Quetta’s nieces had advanced from s’mores to hot dogs. With Darren participating, family cookouts had become more interesting. Equally, waterpark outings had gotten better since Darren, unlike Quetta, was willing to ride the loop-de-loop slide, which was the nieces’ favorite attraction. 


By the time that her next annual review was scheduled, Quetta was wearing a gemstone on her ring finger and was in the process of leaving the company. She had given notice so that Darren didn’t have to—his boss had promised to “look the other way” on their relationship as long as one of them quit.


Although Quetta had only six weeks left on payroll, she participated in her annual assessment since she intended to discuss honeymoon plans. As it was, it had become more and more difficult to discuss serious matters with her beloved. It was his entirely fault that he was so kissable.


“No, and it’s brother, no,” wagged Darren when Quetta suggested traveling to North Korea after their wedding.


“Susy’s been to plenty of countries bearing travel warnings.”


“Tell that to the families of tourists, who flew to places run by organized crime or corrupt governments, and who, after landing, were murdered. Why shouldn’t we likewise emulate that youth, the one who fell off of the lip of the Grand Canyon, or that woman, the one who died doing a backflip on the rooftop ledge of a twenty story building?”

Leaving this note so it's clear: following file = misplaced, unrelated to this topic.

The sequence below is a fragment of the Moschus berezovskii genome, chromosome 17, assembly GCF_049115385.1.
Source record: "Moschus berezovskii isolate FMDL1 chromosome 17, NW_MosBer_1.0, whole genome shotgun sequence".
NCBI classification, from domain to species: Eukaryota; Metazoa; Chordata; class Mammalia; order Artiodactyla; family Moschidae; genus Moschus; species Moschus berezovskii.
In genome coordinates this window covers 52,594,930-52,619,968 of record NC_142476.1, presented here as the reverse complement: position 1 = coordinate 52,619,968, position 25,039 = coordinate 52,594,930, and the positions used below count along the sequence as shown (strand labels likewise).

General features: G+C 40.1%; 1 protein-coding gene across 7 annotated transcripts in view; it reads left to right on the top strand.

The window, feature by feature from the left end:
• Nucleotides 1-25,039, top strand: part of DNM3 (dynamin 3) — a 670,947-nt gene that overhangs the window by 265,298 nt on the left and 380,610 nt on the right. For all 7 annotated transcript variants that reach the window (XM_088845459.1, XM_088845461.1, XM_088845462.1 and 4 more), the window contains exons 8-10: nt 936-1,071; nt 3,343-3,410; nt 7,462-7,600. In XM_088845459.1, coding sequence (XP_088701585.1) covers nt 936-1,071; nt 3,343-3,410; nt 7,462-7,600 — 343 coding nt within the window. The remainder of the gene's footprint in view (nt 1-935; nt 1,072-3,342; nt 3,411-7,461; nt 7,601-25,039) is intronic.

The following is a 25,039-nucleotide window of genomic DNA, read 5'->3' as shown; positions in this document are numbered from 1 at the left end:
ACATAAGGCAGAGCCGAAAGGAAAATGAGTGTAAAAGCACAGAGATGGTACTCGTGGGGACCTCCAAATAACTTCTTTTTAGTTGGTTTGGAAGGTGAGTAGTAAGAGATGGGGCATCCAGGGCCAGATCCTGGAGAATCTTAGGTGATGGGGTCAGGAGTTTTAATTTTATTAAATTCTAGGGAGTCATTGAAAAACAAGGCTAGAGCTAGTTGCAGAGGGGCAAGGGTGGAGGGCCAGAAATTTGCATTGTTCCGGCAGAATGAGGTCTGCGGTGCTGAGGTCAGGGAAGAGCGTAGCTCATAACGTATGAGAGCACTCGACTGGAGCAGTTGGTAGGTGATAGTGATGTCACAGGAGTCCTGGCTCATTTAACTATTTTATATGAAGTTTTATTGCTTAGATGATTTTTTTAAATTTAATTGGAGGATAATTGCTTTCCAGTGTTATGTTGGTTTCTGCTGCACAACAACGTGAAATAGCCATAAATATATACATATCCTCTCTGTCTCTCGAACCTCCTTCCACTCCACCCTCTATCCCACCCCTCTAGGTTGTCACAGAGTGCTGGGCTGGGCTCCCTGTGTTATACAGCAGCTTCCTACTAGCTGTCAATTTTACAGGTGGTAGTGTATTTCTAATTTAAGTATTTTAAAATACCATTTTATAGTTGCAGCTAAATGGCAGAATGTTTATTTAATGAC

“Point made. Niagara Falls?”


“Could. No barreling over the precipice, though.”


“Wrightsville Beach?”


“Could, but I have no interest in Wilmington’s bars.”


“Cape Cod?”


“Our vacation has to include water?”




“What if, instead, we WWOOFed on a New Zealand farm? I figure two months would be nice. You’ll be between jobs and… I’ve already arranged for an extended vacation time via saved up days and unpaid leave.”


“You love me.”




“I love you, too. Let’s stay on this coast and WWOOF with goats. After hours, we could check out more pizzerias.”


“Cottage Grove, Oregon? White Salmon, Washington? I did some research in anticipation of your burgeoning wisdom.”


“I thought you were marrying me for my smile.”


“That, too.”


“So, I suppose it doesn’t really matter where we go.”


“My thoughts, exactly.”


a line